Local Girl Scout Recognized for Music Mission

Aug 22, 2018
Courtesy of: Joan Marie Esposito Laura Esposito, Girl Scout Gold Award recipient.

The Gold Award is one of the most prestigious honors a Girl Scout can receive. The concept of the award dates all the way back to 1916 and though the title of the accolade has changed throughout history, the intent of its bestowal has remained the same. The Gold Award seeks to recognize ambitious, young Girl Scouts who actively use their talents to make differences within their communities. This year, Stafford Township was lucky enough to have one such scout in its midst, 18-year-old Laura Esposito.

Esposito was honored Tuesday, Aug. 14 at the Stafford Township Council meeting, where she received a mayoral proclamation recognizing her latest achievement. The Manahawkin resident received the Gold Award for her 80-hour, three-year-long project titled “Youth Music Mission,” which aimed to expose kids to the benefits of music.

“Music is proven to improve your self-esteem, confidence and your connection to your community,” said Esposito, who joined the scouting organization when she was just 5 years old.

The Southern Regional High School graduate plays four instruments: violin, ukulele, guitar and piano. “Music was my thing. I always felt that it was unfair that the athletic programs had more attention than things like the music programs.

“The problem I saw in our community was that there wasn’t as much appreciation for music as there was for sports,” she said.

Esposito cites the inspiration for her project all the way back to adolescence, when her elementary school, in a string of budget cuts, almost eliminated the music program. A dismayed, precocious third-grader then, she wrote a letter to none other than the president of the United States himself. The letter notified former President Barack Obama of the situation at hand and urged action. A few months later, she received an official letter from the White House.

“He talked to me in the letter about how music is proven to help out kids’ self-esteem and establish connections with them, especially if they’re having a tough time. Music honestly is the universal language. So I took that with me for years,” she said. Around five years later, in 2014, Esposito got to work in making music a community priority.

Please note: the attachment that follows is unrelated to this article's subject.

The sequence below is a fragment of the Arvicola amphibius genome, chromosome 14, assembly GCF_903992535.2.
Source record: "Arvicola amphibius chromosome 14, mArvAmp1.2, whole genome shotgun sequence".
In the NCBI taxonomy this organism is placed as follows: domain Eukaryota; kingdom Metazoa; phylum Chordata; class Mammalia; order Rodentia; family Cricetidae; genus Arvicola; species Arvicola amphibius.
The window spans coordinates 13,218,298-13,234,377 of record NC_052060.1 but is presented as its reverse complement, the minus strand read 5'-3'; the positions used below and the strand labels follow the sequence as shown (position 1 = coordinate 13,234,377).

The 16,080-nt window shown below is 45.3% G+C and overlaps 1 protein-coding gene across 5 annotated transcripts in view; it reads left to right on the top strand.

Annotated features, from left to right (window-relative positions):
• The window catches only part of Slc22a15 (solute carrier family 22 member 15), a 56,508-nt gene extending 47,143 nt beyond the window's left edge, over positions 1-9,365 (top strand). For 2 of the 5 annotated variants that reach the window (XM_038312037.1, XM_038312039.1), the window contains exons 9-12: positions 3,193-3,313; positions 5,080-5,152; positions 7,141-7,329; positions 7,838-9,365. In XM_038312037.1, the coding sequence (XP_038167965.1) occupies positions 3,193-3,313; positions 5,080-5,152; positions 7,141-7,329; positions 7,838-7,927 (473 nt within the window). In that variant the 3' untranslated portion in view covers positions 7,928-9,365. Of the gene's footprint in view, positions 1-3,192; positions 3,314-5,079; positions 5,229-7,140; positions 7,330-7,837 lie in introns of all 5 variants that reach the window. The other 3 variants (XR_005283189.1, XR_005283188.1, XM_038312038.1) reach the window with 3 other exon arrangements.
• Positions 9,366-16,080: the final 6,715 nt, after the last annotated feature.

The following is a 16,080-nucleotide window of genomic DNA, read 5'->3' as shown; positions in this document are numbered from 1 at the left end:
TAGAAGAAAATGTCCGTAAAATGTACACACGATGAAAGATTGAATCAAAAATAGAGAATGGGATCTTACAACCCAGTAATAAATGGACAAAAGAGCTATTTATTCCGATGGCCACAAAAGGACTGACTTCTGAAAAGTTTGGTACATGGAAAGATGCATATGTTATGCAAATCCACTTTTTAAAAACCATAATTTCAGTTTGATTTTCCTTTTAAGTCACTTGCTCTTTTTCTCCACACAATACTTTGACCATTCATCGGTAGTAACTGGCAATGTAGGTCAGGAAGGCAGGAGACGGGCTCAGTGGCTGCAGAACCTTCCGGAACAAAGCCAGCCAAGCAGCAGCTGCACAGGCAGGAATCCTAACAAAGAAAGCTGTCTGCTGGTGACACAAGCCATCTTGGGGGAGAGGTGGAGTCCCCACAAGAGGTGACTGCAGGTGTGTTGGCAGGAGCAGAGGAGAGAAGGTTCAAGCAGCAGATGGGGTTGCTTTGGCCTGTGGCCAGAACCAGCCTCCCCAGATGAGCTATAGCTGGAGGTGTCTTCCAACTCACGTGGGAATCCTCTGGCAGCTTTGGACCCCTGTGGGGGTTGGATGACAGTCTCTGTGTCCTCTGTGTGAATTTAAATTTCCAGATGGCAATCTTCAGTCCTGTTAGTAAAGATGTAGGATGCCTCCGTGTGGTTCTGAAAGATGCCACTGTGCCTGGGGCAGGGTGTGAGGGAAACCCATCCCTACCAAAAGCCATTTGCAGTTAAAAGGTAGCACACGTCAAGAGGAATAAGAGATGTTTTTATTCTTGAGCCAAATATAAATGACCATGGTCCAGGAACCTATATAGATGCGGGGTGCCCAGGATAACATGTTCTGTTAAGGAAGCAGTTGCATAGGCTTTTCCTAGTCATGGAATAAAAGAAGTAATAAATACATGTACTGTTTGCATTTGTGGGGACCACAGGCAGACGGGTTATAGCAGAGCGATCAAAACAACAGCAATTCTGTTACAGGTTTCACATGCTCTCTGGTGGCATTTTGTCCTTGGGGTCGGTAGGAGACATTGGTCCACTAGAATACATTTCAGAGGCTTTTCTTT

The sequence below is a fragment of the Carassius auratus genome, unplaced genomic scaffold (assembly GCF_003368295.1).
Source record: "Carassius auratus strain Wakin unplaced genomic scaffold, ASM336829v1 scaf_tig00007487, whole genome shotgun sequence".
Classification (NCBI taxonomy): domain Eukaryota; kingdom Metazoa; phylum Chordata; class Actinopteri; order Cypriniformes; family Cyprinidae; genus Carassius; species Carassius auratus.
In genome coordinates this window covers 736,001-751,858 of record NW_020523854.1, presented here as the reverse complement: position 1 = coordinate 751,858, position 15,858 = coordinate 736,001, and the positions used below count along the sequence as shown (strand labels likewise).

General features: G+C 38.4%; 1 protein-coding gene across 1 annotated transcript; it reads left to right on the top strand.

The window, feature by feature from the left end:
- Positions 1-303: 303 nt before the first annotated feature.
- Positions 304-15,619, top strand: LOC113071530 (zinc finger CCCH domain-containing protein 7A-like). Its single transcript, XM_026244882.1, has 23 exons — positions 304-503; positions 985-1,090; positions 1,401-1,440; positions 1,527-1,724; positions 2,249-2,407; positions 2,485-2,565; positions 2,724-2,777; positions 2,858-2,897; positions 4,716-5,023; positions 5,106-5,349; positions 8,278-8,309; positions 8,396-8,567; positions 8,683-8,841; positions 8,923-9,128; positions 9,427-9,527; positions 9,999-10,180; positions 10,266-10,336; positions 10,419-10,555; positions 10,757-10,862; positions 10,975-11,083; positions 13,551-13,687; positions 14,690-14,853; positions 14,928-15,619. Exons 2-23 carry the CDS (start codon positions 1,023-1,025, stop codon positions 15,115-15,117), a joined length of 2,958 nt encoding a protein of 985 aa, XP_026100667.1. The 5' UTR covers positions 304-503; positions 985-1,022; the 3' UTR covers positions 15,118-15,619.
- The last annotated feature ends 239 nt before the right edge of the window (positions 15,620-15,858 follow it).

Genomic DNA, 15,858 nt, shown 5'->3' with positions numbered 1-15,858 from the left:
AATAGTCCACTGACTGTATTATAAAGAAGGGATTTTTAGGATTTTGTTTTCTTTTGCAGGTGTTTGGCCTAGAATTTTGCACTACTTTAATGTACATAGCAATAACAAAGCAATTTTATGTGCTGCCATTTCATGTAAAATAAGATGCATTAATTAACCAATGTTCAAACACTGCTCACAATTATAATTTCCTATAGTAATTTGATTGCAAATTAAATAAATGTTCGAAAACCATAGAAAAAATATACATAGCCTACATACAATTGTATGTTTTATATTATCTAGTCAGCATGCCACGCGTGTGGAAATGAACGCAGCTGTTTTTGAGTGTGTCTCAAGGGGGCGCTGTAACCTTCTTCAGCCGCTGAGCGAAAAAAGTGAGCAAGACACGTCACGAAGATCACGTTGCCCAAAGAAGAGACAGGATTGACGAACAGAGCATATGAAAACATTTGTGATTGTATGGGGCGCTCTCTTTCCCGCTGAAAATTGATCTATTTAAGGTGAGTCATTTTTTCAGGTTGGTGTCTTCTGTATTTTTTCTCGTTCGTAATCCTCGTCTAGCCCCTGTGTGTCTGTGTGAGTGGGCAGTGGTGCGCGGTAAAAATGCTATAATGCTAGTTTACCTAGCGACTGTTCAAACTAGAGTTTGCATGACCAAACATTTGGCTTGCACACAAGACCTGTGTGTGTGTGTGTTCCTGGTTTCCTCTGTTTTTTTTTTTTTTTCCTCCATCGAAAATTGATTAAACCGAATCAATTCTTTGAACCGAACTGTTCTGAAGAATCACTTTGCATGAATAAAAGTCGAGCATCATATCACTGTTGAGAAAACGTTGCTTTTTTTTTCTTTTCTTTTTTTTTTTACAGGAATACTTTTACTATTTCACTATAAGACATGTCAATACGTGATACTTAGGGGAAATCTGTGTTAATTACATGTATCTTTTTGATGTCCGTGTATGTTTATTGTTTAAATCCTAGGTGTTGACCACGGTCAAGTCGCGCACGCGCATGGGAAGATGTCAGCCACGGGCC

Among her many initiatives in the “Youth Music Mission” project, Esposito organized and volunteered at local community events, visited elementary schools, volunteered and played music at the Stafford summer camps and created a website that informed the community about upcoming musical happenings. The Girl Scout would teach students how to play the guitar and would conduct sing-alongs, performing anything from Disney songs to Katy Perry. Eventually, Esposito was dubbed “Laura the Singing Lady” by the elementary school students she entertained.

“I basically just met with younger kids and established a musical connection with them. My goal was to get younger kids involved in musical programs because I don’t think there’s a lot of them in Stafford Township,” said Esposito.

“It actually went a lot better than I expected. I really didn’t expect kids to be that gung-ho about it, but it turned out to be really successful. I remember a few kids even went home and asked their parents for lessons,” she said.

She hopes her efforts will inspire other young women to step forth and prompt change within their own communities.

“I really felt like I inspired a lot of people. It was really satisfactory for me,” said Esposito, on receiving the high honor. “It was nice to be acknowledged.”

The Girl Scout Gold Award is given to less than 6 percent of high school-aged scouts every year. It challenges participants to tackle issues they feel passionate about and compels them to examine their community on a deeper, more holistic level. Young scouts are asked to reflect on their communities and find something worth changing so that one day, they can make similar strides in the world at large. The nature of this honor pushes and encourages young women to reach beyond the expectations that society has set for them. For Esposito, this was a difficult but highly fulfilling feat.

“It was really satisfying. It’s a really hard thing to do. It meant a lot for me that I made a difference. I had an impact on my community in some sort of way and when I leave for college in two weeks, I know that I’m leaving the place that I love and lived in a little bit better than how I found it.”

The Southern Regional High School graduate is attending Rutgers University this fall where she will pursue a degree in journalism and a minor in creative writing. Though she will continue her musical endeavors, she wishes to change creative tracks, trading in her mic for a pen in the hopes that her words will effect just as much change as her music.

For more information on Esposito’s project, visit her website at youthmusicmission.weebly.com.

— Sarah Hodgson

 

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